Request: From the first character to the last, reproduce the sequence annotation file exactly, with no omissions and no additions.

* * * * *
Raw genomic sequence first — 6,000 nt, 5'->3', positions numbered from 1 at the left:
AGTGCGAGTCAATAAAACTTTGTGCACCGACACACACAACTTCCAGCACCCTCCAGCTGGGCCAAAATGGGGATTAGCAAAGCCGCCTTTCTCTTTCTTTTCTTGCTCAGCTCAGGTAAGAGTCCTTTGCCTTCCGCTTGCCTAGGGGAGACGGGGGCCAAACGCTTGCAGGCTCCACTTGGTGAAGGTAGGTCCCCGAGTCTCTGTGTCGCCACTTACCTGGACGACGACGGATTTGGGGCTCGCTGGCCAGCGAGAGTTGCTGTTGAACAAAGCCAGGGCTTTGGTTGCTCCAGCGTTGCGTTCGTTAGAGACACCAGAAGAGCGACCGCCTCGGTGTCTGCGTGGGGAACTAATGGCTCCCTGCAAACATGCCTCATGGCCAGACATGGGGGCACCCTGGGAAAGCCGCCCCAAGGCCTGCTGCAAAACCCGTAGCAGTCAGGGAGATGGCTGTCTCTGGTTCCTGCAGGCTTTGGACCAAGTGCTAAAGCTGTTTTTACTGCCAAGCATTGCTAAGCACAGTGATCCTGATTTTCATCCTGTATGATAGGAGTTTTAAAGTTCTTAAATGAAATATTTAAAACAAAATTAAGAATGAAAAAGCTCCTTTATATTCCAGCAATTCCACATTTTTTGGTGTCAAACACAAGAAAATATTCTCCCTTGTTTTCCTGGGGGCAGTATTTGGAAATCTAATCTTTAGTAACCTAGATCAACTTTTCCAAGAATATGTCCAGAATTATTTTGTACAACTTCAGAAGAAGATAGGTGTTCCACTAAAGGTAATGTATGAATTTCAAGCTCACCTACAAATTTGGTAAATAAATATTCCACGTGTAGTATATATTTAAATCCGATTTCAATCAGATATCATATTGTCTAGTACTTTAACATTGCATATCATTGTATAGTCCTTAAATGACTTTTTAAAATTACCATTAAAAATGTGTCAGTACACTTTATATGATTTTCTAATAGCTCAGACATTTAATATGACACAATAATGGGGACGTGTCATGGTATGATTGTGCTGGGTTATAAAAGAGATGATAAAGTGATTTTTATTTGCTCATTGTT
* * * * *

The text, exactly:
Raw genomic sequence first — 6,000 nt, 5'->3', positions numbered from 1 at the left:
AGTGCGAGTCAATAAAACTTTGTGCACCGACACACACAACTTCCAGCACCCTCCAGCTGGGCCAAAATGGGGATTAGCAAAGCCGCCTTTCTCTTTCTTTTCTTGCTCAGCTCAGGTAAGAGTCCTTTGCCTTCCGCTTGCCTAGGGGAGACGGGGGCCAAACGCTTGCAGGCTCCACTTGGTGAAGGTAGGTCCCCGAGTCTCTGTGTCGCCACTTACCTGGACGACGACGGATTTGGGGCTCGCTGGCCAGCGAGAGTTGCTGTTGAACAAAGCCAGGGCTTTGGTTGCTCCAGCGTTGCGTTCGTTAGAGACACCAGAAGAGCGACCGCCTCGGTGTCTGCGTGGGGAACTAATGGCTCCCTGCAAACATGCCTCATGGCCAGACATGGGGGCACCCTGGGAAAGCCGCCCCAAGGCCTGCTGCAAAACCCGTAGCAGTCAGGGAGATGGCTGTCTCTGGTTCCTGCAGGCTTTGGACCAAGTGCTAAAGCTGTTTTTACTGCCAAGCATTGCTAAGCACAGTGATCCTGATTTTCATCCTGTATGATAGGAGTTTTAAAGTTCTTAAATGAAATATTTAAAACAAAATTAAGAATGAAAAAGCTCCTTTATATTCCAGCAATTCCACATTTTTTGGTGTCAAACACAAGAAAATATTCTCCCTTGTTTTCCTGGGGGCAGTATTTGGAAATCTAATCTTTAGTAACCTAGATCAACTTTTCCAAGAATATGTCCAGAATTATTTTGTACAACTTCAGAAGAAGATAGGTGTTCCACTAAAGGTAATGTATGAATTTCAAGCTCACCTACAAATTTGGTAAATAAATATTCCACGTGTAGTATATATTTAAATCCGATTTCAATCAGATATCATATTGTCTAGTACTTTAACATTGCATATCATTGTATAGTCCTTAAATGACTTTTTAAAATTACCATTAAAAATGTGTCAGTACACTTTATATGATTTTCTAATAGCTCAGACATTTAATATGACACAATAATGGGGACGTGTCATGGTATGATTGTGCTGGGTTATAAAAGAGATGATAAAGTGATTTTTATTTGCTCATTGTT